Shortly after opening act Golden Animals entertained the sparse but growing Grand Central crowd, Roky Erickson simply walked onto the stage, and picked up his blue Gibson Les Paul. Without saying a word to the audience, his backing band, the Hounds of Baskerville roared into the opener, “Cold Night For Alligators”, a solo song originally released in 1981. No flashy introduction necessary. Tonight, Roky Erickson was to command the attention of the entire venue, and it was clear who was in charge on the stage. As a song would come to its conclusion, Roky would often look at guitarist Eli Southard, and then nod in approval as the final note rung out from the guitarist’s red Telecaster. It was a curious gesture, the look of satisfaction as he’d give a slight grin, signaling that the song had reached its full intended conclusion, and that it was to his liking. Roky Erickson, once a mythical figure, had arrived in full reality. It was surreal to hear him play material that we were long exposed to through covers, which shook us back down to earth; the realization that he was there from the beginning, that they were always his songs. After fifty minutes of chugging through his catalogue, Roky Erickson closed with a final ‘Elevators tune, “You’re Gonna Miss Me”, to which the crowd happily sung along. If the night had ended with just Roky Erickson, it would have been a great show.

Chris Maas during "Bad Vibrations"
Alex Maas during “Bad Vibrations”

Of course, things were only getting started. The crowd got larger, as the roadies set up the Black Angels’ gear rather quickly. One could describe the crowd as growing restless, with an intense fan grabbing my shoulder and shouting “DUDE, THE FUCKIN’ ANGELS!” Talk about excited. The Fuckin’ Angels made their way onto the stage and within seconds, we were treated to a video projection, seeped in changing pixilated patterns and bursting colors; full frontal visual psychedelia. This was the accompanying visual entertainment, set up by the band itself, named the Mustachio Light Show. Throughout the night, this visual projection served as a backdrop, a separate show in parallel as the Black Angels assaulted the concert goers with walls of fuzz and reverb.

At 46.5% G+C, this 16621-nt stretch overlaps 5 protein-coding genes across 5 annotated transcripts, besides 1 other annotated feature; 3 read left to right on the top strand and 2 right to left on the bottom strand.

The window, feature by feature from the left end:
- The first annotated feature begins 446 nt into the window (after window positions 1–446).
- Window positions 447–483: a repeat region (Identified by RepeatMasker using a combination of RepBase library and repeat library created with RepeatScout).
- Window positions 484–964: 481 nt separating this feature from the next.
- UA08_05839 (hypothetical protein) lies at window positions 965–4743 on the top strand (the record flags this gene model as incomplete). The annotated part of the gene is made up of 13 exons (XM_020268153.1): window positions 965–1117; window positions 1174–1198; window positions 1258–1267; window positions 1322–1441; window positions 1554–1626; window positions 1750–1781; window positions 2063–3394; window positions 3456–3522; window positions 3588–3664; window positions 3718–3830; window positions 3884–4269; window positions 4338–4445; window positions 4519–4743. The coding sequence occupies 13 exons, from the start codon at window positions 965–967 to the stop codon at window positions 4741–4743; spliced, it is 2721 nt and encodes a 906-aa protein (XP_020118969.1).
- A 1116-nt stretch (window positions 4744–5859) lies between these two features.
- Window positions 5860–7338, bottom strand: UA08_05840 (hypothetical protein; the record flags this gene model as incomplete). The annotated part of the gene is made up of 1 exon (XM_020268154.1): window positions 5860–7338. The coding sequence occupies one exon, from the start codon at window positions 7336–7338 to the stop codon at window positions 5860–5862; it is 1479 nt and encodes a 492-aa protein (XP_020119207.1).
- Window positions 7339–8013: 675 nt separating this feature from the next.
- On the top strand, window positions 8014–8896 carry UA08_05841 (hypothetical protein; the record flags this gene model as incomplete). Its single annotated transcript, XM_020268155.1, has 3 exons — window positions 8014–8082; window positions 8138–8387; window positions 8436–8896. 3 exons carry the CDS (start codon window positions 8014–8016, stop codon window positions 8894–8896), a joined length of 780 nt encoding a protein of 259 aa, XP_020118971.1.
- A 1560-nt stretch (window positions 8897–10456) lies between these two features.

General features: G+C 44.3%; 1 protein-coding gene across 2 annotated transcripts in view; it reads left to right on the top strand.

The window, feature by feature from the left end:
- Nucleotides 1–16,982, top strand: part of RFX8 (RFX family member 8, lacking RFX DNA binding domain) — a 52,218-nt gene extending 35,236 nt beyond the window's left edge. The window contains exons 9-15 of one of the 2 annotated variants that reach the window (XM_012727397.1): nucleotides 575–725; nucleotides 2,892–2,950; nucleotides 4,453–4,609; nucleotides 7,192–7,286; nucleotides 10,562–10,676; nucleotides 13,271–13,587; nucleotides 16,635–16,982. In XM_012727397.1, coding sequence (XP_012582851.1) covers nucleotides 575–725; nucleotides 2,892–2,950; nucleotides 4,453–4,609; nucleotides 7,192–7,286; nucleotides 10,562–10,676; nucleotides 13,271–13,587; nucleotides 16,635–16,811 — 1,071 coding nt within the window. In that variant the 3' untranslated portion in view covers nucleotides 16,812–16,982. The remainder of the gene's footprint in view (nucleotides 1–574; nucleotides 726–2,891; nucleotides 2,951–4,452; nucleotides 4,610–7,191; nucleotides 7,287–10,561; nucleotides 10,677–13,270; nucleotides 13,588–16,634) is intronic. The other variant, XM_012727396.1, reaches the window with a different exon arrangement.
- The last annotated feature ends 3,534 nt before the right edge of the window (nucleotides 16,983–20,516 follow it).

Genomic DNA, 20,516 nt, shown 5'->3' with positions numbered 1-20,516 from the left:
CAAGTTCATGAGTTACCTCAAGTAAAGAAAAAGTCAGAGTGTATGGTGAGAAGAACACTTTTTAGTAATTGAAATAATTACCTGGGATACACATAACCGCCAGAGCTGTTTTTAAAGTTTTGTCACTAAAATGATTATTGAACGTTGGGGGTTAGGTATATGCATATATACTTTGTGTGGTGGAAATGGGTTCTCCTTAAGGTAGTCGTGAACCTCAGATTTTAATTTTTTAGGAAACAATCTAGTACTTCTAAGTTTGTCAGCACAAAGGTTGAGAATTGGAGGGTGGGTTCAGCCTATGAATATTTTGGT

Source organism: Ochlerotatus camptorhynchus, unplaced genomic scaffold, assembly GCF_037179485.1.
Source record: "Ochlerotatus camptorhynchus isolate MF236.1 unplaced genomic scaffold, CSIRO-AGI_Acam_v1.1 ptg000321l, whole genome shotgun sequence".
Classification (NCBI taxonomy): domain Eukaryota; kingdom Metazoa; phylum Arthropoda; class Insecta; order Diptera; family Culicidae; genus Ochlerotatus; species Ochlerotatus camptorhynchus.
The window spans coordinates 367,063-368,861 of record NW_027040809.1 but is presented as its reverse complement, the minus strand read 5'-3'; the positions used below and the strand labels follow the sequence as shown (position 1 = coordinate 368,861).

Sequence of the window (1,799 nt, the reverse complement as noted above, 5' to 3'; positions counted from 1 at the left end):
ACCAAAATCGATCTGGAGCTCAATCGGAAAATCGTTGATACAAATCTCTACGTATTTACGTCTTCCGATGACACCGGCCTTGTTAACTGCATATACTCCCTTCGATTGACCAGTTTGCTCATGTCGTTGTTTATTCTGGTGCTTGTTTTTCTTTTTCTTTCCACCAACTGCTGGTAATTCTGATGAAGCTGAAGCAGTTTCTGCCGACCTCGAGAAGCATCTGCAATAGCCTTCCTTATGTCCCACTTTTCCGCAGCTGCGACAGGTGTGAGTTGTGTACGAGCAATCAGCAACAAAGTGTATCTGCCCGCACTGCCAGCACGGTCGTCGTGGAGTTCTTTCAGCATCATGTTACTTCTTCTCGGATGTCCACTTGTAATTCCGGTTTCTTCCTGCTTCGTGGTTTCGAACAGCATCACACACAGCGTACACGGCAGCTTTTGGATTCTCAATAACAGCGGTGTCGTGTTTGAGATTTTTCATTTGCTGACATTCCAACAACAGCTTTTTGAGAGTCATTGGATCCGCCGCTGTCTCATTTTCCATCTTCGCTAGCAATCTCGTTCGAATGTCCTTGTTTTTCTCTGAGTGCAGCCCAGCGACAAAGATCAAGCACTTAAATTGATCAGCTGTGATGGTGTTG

The fans were a dedicated bunch, who sung along with fervor all night, and the band gave it their all. The ‘Angels weren’t hesitant to jump around their entire catalogue, featuring songs from their debut Passover, to “Snake in the Grass” off Directions to See a Ghost and closing with “Bad Vibrations” off Phosphene Dream. The latter turned into a complete ambient psych freak out, with droning guitars, high piercing shrieks from Maas, and guitar effects that mirrored Pink Floyd’s “whale calls” of their track “Echoes”.

Whereas the conventional concert wisdom is for a show to end on a high up-tempo note, the Black Angels gave conventional wisdom the finger and turned it upside down. A friend of mine turned to me during all this and uttered “This is spooky music”. And he was right. It was incredibly eerie, psychedelic music at its most intense, and wholly unpredictable. No one in the audience knew what to expect, and one by one, band members slowly walked off the stage, with Alex Maas being the final Black Angel to exit stage right.

Quick Hits

  •  To the guy with the cap who kept trying to force a mosh pit throughout the show: seriously? It’s not Lollapalooza 1992, chill out.
  • “Don’t Play With Guns” is easily the most infectious and catchy song in the Black Angels catalogue.
  •  I had some reservations about going to Austin Psych Fest, but after this show, I’m close to booking my flight to Austin.
  • An early contender for show of the year? I’d say so.